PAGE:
The murder of international peace activists on the Gaza flotilla by Israeli commandos marks a turning point in the international standing of the state of Israel. Even though we witnessed the horrific violence in Lebanon in 2006 and then in “Operation Cast Lead” in Gaza in 2008, Israel has largely been able to count on the support of the Western alliance and its clients in the Arab world.
Kiama Municipal Council will sign an open letter to the NSW government calling for no new coal-fired power stations. Greenpeace, who initiated the letter campaign, says the NSW government plans to approve two new coal power stations in Lithgow and the Hunter Valley. If built, they would spew over 20 million tonnes of greenhouse pollution into the atmosphere each year. Kiama Deputy Mayor, and Greens candidate for Gilmore, Ben van der Wijngaart moved the resolution, which was carried only after Mayor Sandra McCarthy, an independent, used her casting vote in favour.
Reza Shahabi and Saeed Torabian, two executive committee members of the Trade Union of the Tehran and Suburbs Vahed Bus Company, have been arrested and are held at unknown locations. Shahabi, treasurer of the union, was arrested on June 12 as he clocked in at work. Four security agents then took him to his home. After a search, they confiscated his computer. Torabian, the union’s public relations officer, was arrested at his home in Tehran on June 9. Security agents also tried to arrest union member Habib Rezapoor but he was not at home.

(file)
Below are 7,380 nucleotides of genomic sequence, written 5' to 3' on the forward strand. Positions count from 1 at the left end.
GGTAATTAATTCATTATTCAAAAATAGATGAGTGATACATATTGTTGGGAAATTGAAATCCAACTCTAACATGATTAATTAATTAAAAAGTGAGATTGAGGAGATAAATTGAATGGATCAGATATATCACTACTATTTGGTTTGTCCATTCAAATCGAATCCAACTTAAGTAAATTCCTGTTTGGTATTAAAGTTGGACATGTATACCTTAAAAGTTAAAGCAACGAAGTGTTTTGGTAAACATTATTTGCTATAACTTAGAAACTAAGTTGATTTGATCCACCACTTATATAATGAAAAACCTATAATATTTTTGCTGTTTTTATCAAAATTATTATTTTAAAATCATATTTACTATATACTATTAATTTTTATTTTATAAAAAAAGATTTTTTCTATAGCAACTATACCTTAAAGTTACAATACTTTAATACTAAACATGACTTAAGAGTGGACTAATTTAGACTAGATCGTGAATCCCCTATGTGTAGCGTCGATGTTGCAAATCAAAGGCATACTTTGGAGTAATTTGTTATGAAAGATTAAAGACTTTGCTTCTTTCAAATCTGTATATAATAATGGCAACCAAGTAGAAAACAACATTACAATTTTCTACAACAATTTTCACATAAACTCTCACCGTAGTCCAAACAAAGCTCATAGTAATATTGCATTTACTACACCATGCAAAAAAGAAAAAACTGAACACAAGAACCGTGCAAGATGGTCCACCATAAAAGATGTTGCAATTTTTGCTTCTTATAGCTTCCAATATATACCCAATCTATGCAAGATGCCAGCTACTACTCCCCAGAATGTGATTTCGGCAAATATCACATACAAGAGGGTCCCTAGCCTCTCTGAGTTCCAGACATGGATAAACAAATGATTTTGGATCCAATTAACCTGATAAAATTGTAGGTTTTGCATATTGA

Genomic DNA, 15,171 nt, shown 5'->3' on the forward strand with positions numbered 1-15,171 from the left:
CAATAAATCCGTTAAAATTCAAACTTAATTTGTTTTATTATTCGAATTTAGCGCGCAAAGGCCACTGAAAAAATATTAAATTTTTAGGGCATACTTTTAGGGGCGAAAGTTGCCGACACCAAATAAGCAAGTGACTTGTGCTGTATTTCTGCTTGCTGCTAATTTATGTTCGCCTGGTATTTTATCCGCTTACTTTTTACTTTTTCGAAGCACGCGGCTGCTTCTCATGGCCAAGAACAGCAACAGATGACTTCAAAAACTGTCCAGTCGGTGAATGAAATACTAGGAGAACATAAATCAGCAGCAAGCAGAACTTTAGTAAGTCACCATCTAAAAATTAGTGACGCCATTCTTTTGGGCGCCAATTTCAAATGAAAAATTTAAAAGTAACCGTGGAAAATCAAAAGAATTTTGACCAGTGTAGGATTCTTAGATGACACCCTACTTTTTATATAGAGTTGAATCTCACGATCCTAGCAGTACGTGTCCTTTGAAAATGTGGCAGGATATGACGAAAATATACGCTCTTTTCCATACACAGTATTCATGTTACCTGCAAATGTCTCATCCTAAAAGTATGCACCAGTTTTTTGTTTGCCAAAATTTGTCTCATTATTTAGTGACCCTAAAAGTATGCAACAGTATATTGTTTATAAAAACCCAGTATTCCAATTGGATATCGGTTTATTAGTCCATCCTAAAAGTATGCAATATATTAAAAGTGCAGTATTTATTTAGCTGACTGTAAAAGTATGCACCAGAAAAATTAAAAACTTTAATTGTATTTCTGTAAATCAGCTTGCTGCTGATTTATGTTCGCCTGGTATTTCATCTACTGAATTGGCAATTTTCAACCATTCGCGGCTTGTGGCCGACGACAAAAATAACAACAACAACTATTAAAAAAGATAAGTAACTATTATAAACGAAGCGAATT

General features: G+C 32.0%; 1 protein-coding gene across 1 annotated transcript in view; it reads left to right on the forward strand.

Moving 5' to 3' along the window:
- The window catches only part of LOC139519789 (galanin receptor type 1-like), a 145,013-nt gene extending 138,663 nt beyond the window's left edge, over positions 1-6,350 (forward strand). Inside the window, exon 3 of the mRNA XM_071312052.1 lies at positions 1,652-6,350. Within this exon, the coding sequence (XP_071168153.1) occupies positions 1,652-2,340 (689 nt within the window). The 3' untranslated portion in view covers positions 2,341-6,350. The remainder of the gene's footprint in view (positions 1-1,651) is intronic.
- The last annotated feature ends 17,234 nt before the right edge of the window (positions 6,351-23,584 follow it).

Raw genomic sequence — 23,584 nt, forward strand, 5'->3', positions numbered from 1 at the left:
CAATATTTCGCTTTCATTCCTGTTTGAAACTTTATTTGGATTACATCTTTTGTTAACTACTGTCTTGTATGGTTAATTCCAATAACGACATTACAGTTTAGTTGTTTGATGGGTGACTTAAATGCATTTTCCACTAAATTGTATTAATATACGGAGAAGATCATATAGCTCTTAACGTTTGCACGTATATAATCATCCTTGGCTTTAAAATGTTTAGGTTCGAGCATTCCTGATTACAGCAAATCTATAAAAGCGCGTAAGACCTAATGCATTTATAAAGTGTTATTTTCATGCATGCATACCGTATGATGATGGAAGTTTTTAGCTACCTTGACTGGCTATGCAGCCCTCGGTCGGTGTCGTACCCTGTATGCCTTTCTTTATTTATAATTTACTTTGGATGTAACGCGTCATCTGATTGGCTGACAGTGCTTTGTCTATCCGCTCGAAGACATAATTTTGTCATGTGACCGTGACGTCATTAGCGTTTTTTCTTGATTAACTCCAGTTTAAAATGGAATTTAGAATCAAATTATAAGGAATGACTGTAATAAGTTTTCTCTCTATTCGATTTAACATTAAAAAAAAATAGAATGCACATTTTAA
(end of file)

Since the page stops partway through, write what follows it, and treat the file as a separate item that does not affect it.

Two days after the flotilla massacres on May 31, President Hosni Mubarak of Egypt announced in response to mass demonstrations in Cairo and across the world, that Egypt was opening the Rafah border crossing, breaching the siege of the Gaza Strip that holds its 1.5 million people in a stranglehold. Hundreds of Gazans flocked to the southern-most border of the coastal enclave. Many were left waiting on the border for days, denied entry to Egypt.
Myself and eight other people were arrested at the gates to Swan Island defence intelligence training base near Queenscliff in Victoria on June 16. We did this to protest the Australian government's continued participation in the occupation of Afghanistan. Our day began with 40 people outside the Geelong Magistrates Court showing solidarity with the Bonhoeffer Peace Collective who were on trial for entering Swan Island in March. Despite pleading guilty to the charges of trespass on Commonwealth land, the magistrate dismissed their charges on the grounds that their cause was justifiable.